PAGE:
Japan plans to make event data recorders mandatory for new cars from July 2022

The Yomiuri Shimbun
How an EDR works

The transport ministry is planning to require new vehicles to be equipped with an event data recorder, or EDR, a device that records in detail the driver’s use of the gas and brake pedals, The Yomiuri Shimbun has learned.

The relevant provisions of the Road Transport Vehicle Law will be revised as early as this fall. Mandating the installment of an EDR will make it easier to verify whether driver error or vehicle malfunction was the cause of an accident.

The requirement would go into effect from July 2022.

An EDR records how hard and long a driver steps on the gas and the brake. The device can detect less than a second of pressure on a pedal and also notes whether a seatbelt was worn.

Drive recorders, in contrast, keep records through video footage and audio recordings. It is difficult to verify with a drive recorder whether a driver stepped on the gas or brake.

A passenger car went out of control in the Ikebukuro district of Tokyo in April 2019, killing a woman and her child. At the ensuing trial, a major point of contention was whether the driver of the car — a former head of the now-defunct Industrial Science and Technology Agency, under what is now the Economy, Trade and Industry Ministry — was at fault.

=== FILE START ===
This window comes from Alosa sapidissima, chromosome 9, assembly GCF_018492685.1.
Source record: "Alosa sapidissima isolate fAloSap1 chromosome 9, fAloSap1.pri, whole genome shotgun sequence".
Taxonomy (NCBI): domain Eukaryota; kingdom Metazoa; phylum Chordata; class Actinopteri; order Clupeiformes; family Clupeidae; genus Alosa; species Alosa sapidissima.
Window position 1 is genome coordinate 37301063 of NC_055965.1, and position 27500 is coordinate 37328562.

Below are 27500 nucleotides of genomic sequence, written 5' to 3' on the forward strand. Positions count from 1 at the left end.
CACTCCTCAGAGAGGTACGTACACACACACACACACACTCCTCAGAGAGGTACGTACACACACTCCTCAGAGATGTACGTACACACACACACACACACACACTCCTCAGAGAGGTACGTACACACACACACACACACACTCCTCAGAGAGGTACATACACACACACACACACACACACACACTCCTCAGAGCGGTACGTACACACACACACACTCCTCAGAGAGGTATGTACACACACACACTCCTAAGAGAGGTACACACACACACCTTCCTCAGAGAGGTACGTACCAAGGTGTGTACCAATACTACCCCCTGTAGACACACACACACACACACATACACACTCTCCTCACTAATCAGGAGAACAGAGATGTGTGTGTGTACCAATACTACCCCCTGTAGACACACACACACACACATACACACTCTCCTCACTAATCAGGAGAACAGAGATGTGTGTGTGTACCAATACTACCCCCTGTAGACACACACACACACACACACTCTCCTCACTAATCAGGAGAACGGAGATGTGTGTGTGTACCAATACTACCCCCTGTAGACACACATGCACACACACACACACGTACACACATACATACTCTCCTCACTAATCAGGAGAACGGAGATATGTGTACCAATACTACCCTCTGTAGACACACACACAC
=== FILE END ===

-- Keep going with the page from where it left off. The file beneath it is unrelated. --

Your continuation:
EDR records were submitted as evidence.

Although EDRs have been installed in many new cars sold in the last few years, only about half of the cars in Japan are currently equipped with one, according to Bosch, a major German auto parts manufacturer.

Amid a spate of incidents that appear to be caused by drivers mistakenly stepping on the gas, the Land, Infrastructure, Transport and Tourism Ministry has decided that increasing the installment of EDRs by making it compulsory is essential to verify the cause of accidents.

The device itself is about the size of a lunch box and is installed near the gear stick. It can cost tens of thousands of yen if the person who caused an accident wants to retrieve the records for verification.

The transport ministry will also require systems to detect other vehicles and pedestrians, in tandem with the spread of EDRs.

From November, new cars that are to be fully upgraded will have to have a system that can detect cars and pedestrians standing at least 115 centimeters tall, the equivalent of a 6-year-old, during the day and automatically brake the car. The ministry is planning to require that the system be able to detect cars and pedestrians at night as well.

From July 2024, the ministry is also expected to require that such systems be able to detect bicycles during the day.